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[August 9th] -- He stands nearly seven feet tall. He has a fastball that tops out close to 95 mph. His slider and curve are both solid major league pitches. Batters have difficulty picking the ball up out of his hand because his release point is so close to home plate. He is listed by most "scouting report" services as a solid middle-of-the-rotation pitcher.

Yet Jon Rauch remains in the Nationals' bullpen.

Rauch, 27, was obtained along with Gary Majewski from the Chicago White Sox in 2004 for Carl Everett. He had been a starter throughout his minor league career, compiling a 43-25 record in 106 starts. It was assumed that Rauch had an excellent chance to capture one of the team's rotation openings last spring. He started just one game in 2005, however, going 2-4, 3.60 out of the bullpen.

This year, Rauch had little hope of starting for the Nationals. Jim Bowden brought in Brian Lawrence, Pedro Astacio and Ramon Ortiz to help fill the holes in the rotation. Also, unlike 2005, the Nationals have a very mediocre bullpen, one that, in Frank Robinson's opinion, couldn't do without him. Now, however, with Livan Hernandez traded to Arizona, the Nationals need another starting pitcher. Billy Traber will be given the opportunity to start; so will others from the minor league system.

Jon Rauch, though, seems married to the bullpen.

The 'pen is usually filled with former starting pitchers who couldn't make it in the major leagues with just one or two "out" pitches.

Sooner or later, major league hitters figure them out and banish them to that bench beyond the outfield wall. But Rauch is different. His fastball is consistently in the low to mid 90's, and his curve and change are both solid when he's "on" his game. Rauch has the "stuff" and certainly the "size" to be a major league pitcher. Look at the comparison between Rauch and Livan in the chart above. Rauch has superior numbers in most catagories, though he's pitched less than a tenth of the innings that Hernandez has. The question is, then, will the Nationals give him the opportunity to prove himself?

Not this year, but probably in 2007.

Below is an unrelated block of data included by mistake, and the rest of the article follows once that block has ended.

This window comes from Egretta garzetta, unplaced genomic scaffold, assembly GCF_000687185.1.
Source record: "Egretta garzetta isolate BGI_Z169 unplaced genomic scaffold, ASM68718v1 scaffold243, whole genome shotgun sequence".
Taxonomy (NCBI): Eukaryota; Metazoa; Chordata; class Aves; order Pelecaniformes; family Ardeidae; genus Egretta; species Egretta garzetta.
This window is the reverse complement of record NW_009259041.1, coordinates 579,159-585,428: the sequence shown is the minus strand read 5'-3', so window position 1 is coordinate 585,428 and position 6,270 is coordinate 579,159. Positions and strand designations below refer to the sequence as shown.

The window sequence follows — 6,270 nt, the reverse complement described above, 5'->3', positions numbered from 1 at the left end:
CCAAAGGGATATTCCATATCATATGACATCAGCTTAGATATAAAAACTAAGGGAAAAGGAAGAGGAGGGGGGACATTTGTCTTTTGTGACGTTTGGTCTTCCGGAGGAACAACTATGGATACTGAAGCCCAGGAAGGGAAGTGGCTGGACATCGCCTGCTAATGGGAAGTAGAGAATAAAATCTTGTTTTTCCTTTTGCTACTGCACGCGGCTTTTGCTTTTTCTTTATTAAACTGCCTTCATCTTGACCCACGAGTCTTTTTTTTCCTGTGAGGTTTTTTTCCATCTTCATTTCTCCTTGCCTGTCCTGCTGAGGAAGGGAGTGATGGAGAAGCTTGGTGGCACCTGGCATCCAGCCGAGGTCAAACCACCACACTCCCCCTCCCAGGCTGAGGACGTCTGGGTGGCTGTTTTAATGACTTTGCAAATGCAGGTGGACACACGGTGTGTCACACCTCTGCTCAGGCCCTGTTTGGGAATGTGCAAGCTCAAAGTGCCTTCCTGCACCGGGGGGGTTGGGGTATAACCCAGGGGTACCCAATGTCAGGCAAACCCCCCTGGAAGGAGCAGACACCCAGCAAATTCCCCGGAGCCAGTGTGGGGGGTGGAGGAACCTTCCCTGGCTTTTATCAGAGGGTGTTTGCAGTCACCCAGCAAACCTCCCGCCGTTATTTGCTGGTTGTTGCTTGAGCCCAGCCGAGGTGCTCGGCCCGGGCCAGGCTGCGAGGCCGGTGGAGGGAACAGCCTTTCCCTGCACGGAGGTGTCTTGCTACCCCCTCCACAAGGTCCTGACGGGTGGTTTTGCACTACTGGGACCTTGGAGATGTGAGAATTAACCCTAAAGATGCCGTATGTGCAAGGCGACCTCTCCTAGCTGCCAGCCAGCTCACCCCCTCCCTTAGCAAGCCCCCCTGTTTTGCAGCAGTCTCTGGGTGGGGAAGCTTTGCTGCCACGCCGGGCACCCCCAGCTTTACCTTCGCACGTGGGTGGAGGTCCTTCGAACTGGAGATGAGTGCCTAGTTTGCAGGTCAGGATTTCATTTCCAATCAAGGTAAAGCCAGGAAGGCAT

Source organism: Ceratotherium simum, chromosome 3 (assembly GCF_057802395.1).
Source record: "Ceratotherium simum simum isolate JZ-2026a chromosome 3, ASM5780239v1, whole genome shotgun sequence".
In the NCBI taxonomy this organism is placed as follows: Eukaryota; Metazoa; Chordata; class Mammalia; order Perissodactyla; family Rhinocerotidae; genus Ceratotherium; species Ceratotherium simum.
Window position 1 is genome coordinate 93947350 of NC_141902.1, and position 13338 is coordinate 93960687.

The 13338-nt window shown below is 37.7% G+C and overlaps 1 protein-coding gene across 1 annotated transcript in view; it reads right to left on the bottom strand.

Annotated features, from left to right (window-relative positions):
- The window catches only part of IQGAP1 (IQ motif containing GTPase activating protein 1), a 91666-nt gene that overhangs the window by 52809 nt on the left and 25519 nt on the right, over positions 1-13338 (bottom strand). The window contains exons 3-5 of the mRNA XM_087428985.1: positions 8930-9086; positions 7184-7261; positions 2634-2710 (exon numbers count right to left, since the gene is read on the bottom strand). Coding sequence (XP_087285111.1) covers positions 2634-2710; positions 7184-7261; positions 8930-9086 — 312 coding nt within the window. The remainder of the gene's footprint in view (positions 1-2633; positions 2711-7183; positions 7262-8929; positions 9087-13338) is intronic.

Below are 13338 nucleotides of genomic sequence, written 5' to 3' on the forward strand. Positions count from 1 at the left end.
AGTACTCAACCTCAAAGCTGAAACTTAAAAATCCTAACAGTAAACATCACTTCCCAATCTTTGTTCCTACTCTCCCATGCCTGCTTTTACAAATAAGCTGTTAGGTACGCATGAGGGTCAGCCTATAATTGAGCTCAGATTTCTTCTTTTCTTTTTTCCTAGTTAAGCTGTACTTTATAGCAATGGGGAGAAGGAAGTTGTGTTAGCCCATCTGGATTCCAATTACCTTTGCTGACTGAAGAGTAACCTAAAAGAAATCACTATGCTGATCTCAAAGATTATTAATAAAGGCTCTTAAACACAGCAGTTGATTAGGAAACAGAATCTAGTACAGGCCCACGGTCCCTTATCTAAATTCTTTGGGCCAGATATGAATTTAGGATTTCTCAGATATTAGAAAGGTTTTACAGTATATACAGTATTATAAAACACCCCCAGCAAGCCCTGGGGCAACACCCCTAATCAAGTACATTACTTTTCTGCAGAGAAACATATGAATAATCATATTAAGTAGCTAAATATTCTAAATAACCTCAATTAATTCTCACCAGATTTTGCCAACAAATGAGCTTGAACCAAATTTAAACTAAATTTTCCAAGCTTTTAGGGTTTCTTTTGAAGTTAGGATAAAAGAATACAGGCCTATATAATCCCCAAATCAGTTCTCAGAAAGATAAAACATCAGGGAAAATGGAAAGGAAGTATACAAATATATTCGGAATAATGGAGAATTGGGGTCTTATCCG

Who do the Nationals have to fill the rotation next season besides John Patterson? Astacio, Ortiz and Tony Armas Jr. are likely not coming back. Mike O'Connor brings more questions than he does answers, and Shawn Hill is still hurting. It will be much easier for the Nationals to replace Jon Rauch out of the bullpen than it will to find another starting pitcher with his promise. My guess is that Rauch will leave behind the bullpen next season and join Patterson in the starting rotation.

Or, that's what should happen, anyway.

NATS NOTES: Ryan Zimmerman seems to have fallen into a small slump -- he consistently swung at pitches low and away, his "Achilles Heel" when he's not seeing the ball well. When he's doing that, he's going to do little more than strike out or pop up into shallow right-center .... Now that Alex Escobar is near 100%, will he take back center-field from Ryan Church? It's no secret that Jim Bowden thinks highly of Escobar and isn't particularly fond of Church. For Church to keep his job, he's going to have to keep hitting home runs on a regular basis .... What's with Nick Johnson these days? Although he's starting to hit the ball well again, he continues to slump in the field, commiting his 9th error of the season. I thought that defense never slumps? .... Matt LeCroy, who joined the New Orleans Zephyrs after he couldn't "hook-up" with another major league team, went hitless in his first game with the Zephyrs .... Matt Chico will make his first organizational start on Wednesday with the Harrisburg Senators .... Harrisburg's Frank Diaz was named the "best defensive outfielder" in the Eastern League by a vote of that league's managers .... Jason Bergman has dominated at New Orleans since being moved into the starting rotation since his last demotion.

I hope the probable pitchers page on the Nationals.com is wrong and Rauch starts on Friday instead of career reliever Bergmann (who has started, and is apparently currently starting in the minors).
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